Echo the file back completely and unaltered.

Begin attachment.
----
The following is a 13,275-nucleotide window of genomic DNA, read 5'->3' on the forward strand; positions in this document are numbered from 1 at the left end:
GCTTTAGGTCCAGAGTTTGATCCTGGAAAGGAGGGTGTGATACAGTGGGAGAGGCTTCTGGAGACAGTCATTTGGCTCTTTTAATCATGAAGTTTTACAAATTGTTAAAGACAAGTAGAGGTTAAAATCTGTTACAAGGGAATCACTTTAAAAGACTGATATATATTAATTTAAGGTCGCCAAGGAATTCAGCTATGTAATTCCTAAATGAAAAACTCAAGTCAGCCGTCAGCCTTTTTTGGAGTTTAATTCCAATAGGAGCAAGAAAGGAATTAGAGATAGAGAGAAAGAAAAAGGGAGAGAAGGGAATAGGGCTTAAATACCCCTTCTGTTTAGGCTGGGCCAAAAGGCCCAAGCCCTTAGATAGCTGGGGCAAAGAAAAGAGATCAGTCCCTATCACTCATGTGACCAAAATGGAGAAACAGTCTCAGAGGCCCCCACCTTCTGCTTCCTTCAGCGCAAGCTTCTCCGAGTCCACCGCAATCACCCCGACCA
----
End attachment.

The following is a 13,275-nucleotide window of genomic DNA, read 5'->3' on the forward strand; positions in this document are numbered from 1 at the left end:
GCTTTAGGTCCAGAGTTTGATCCTGGAAAGGAGGGTGTGATACAGTGGGAGAGGCTTCTGGAGACAGTCATTTGGCTCTTTTAATCATGAAGTTTTACAAATTGTTAAAGACAAGTAGAGGTTAAAATCTGTTACAAGGGAATCACTTTAAAAGACTGATATATATTAATTTAAGGTCGCCAAGGAATTCAGCTATGTAATTCCTAAATGAAAAACTCAAGTCAGCCGTCAGCCTTTTTTGGAGTTTAATTCCAATAGGAGCAAGAAAGGAATTAGAGATAGAGAGAAAGAAAAAGGGAGAGAAGGGAATAGGGCTTAAATACCCCTTCTGTTTAGGCTGGGCCAAAAGGCCCAAGCCCTTAGATAGCTGGGGCAAAGAAAAGAGATCAGTCCCTATCACTCATGTGACCAAAATGGAGAAACAGTCTCAGAGGCCCCCACCTTCTGCTTCCTTCAGCGCAAGCTTCTCCGAGTCCACCGCAATCACCCCGACCA